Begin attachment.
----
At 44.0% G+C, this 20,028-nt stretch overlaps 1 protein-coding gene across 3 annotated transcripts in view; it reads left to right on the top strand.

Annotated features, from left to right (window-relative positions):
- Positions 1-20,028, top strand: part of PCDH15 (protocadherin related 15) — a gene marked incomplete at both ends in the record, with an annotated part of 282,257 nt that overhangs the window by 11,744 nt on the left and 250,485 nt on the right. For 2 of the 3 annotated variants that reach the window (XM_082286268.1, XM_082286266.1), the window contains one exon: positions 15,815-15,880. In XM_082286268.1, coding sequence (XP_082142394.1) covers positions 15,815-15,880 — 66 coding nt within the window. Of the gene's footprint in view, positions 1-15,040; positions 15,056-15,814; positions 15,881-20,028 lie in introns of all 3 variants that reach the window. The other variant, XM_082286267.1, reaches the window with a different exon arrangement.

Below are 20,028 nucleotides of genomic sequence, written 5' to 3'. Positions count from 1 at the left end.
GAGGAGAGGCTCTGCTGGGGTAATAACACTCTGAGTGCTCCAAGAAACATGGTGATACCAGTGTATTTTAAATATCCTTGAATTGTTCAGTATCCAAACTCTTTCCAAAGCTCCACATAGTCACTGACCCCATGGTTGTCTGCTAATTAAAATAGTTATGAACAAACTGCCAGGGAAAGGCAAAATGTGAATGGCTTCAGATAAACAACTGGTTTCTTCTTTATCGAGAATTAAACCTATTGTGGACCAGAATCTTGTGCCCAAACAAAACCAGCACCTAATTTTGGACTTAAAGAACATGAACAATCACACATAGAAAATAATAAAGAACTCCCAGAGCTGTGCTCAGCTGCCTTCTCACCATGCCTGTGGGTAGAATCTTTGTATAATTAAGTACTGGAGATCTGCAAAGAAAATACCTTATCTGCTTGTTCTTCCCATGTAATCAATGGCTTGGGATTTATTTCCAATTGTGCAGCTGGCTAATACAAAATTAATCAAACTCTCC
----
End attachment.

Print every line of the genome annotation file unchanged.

At 44.0% G+C, this 20,028-nt stretch overlaps 1 protein-coding gene across 3 annotated transcripts in view; it reads left to right on the top strand.

Annotated features, from left to right (window-relative positions):
- Positions 1-20,028, top strand: part of PCDH15 (protocadherin related 15) — a gene marked incomplete at both ends in the record, with an annotated part of 282,257 nt that overhangs the window by 11,744 nt on the left and 250,485 nt on the right. For 2 of the 3 annotated variants that reach the window (XM_082286268.1, XM_082286266.1), the window contains one exon: positions 15,815-15,880. In XM_082286268.1, coding sequence (XP_082142394.1) covers positions 15,815-15,880 — 66 coding nt within the window. Of the gene's footprint in view, positions 1-15,040; positions 15,056-15,814; positions 15,881-20,028 lie in introns of all 3 variants that reach the window. The other variant, XM_082286267.1, reaches the window with a different exon arrangement.

Below are 20,028 nucleotides of genomic sequence, written 5' to 3'. Positions count from 1 at the left end.
GAGGAGAGGCTCTGCTGGGGTAATAACACTCTGAGTGCTCCAAGAAACATGGTGATACCAGTGTATTTTAAATATCCTTGAATTGTTCAGTATCCAAACTCTTTCCAAAGCTCCACATAGTCACTGACCCCATGGTTGTCTGCTAATTAAAATAGTTATGAACAAACTGCCAGGGAAAGGCAAAATGTGAATGGCTTCAGATAAACAACTGGTTTCTTCTTTATCGAGAATTAAACCTATTGTGGACCAGAATCTTGTGCCCAAACAAAACCAGCACCTAATTTTGGACTTAAAGAACATGAACAATCACACATAGAAAATAATAAAGAACTCCCAGAGCTGTGCTCAGCTGCCTTCTCACCATGCCTGTGGGTAGAATCTTTGTATAATTAAGTACTGGAGATCTGCAAAGAAAATACCTTATCTGCTTGTTCTTCCCATGTAATCAATGGCTTGGGATTTATTTCCAATTGTGCAGCTGGCTAATACAAAATTAATCAAACTCTCC